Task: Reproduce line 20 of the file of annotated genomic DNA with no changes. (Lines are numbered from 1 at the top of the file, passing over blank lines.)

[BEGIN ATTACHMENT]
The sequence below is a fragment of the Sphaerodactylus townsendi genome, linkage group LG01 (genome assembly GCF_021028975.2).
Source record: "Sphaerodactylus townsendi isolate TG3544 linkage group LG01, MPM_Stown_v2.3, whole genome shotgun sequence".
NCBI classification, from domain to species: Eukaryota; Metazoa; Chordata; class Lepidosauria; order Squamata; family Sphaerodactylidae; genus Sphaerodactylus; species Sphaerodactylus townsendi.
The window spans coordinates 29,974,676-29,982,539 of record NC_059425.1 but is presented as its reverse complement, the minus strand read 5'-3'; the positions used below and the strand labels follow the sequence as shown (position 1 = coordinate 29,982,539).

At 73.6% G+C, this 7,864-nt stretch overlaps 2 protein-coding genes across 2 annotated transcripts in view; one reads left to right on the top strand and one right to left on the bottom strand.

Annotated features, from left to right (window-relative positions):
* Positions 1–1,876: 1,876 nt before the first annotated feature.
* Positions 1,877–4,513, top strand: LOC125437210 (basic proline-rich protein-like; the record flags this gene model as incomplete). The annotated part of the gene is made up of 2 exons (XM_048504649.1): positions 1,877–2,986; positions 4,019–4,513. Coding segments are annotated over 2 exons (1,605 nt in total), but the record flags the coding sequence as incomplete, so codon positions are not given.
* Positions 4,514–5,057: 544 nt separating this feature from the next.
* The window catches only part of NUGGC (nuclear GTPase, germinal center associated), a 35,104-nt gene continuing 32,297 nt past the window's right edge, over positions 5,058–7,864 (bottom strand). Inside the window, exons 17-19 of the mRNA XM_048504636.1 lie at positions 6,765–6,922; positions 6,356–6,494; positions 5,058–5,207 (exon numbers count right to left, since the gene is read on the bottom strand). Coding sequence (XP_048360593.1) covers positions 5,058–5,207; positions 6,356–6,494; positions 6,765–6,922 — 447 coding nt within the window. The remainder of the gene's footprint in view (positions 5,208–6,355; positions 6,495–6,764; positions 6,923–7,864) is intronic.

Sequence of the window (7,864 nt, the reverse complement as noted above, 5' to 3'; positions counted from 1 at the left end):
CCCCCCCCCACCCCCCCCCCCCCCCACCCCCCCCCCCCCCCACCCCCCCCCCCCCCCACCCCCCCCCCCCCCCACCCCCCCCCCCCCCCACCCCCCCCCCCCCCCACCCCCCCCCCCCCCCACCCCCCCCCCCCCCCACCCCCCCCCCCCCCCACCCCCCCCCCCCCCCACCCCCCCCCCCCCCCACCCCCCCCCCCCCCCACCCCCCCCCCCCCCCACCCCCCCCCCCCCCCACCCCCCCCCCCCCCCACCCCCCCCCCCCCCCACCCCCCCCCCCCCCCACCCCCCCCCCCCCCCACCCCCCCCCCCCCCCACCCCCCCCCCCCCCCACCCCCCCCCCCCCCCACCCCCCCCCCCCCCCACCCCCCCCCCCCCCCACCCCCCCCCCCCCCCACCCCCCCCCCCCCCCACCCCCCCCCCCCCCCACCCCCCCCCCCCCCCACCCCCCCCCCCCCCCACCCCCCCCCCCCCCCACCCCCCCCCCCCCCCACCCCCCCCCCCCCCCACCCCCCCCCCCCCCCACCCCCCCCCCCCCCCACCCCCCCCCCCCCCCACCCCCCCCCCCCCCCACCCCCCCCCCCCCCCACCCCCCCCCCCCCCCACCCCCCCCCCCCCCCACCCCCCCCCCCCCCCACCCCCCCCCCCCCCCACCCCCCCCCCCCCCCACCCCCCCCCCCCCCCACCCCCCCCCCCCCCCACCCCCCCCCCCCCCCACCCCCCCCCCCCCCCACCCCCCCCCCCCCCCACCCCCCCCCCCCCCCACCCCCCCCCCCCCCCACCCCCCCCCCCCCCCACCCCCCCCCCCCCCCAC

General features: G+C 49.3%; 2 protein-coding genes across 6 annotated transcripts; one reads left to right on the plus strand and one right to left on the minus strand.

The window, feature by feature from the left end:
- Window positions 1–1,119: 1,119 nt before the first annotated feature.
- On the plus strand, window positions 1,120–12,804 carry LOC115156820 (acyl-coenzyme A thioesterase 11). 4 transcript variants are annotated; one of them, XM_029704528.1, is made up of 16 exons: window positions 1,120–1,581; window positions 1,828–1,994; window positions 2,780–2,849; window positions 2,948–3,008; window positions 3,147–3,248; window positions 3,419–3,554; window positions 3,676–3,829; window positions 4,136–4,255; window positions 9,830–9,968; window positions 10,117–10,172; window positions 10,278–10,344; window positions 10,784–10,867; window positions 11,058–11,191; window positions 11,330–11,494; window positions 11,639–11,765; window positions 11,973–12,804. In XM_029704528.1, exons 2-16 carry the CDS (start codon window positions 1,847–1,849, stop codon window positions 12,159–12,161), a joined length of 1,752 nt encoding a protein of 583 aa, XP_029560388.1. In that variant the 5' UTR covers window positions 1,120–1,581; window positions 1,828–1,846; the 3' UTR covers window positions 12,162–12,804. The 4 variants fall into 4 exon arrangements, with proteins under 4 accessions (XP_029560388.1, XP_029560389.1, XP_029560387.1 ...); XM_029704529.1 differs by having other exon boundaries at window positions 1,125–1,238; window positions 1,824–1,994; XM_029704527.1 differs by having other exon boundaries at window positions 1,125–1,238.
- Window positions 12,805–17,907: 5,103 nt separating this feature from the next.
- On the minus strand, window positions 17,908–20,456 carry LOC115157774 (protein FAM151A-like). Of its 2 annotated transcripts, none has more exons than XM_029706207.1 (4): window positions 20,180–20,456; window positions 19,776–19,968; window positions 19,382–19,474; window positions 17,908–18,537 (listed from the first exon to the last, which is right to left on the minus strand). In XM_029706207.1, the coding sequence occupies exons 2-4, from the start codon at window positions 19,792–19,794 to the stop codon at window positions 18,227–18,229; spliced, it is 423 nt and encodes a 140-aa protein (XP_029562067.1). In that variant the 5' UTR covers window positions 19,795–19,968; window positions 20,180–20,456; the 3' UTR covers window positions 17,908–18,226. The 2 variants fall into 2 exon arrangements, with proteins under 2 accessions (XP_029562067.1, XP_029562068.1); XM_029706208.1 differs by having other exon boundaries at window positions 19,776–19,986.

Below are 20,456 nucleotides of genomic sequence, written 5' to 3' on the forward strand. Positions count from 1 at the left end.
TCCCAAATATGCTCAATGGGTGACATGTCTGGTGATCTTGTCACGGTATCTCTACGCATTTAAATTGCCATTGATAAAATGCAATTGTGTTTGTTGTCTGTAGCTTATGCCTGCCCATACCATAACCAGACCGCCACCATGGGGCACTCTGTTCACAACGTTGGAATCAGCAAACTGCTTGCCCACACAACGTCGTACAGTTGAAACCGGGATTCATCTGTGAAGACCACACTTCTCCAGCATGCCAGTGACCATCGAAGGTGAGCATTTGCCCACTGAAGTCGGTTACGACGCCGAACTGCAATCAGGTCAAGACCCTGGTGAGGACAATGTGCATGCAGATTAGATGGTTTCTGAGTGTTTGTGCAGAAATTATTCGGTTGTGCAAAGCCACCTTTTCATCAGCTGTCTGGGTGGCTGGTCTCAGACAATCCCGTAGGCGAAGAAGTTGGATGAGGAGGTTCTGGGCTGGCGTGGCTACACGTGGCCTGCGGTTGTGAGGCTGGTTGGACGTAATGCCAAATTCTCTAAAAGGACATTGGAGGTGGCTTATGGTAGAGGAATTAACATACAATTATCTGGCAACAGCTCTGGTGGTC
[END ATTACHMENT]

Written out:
TCCCAAATATGCTCAATGGGTGACATGTCTGGTGATCTTGTCACGGTATCTCTACGCATTTAAATTGCCATTGATAAAATGCAATTGTGTTTGTTGTCTGTAGCTTATGCCTGCCCATACCATAACCAGACCGCCACCATGGGGCACTCTGTTCACAACGTTGGAATCAGCAAACTGCTTGCCCACACAACGTCGTACAGTTGAAACCGGGATTCATCTGTGAAGACCACACTTCTCCAGCATGCCAGTGACCATCGAAGGTGAGCATTTGCCCACTGAAGTCGGTTACGACGCCGAACTGCAATCAGGTCAAGACCCTGGTGAGGACAATGTGCATGCAGATTAGATGGTTTCTGAGTGTTTGTGCAGAAATTATTCGGTTGTGCAAAGCCACCTTTTCATCAGCTGTCTGGGTGGCTGGTCTCAGACAATCCCGTAGGCGAAGAAGTTGGATGAGGAGGTTCTGGGCTGGCGTGGCTACACGTGGCCTGCGGTTGTGAGGCTGGTTGGACGTAATGCCAAATTCTCTAAAAGGACATTGGAGGTGGCTTATGGTAGAGGAATTAACATACAATTATCTGGCAACAGCTCTGGTGGTC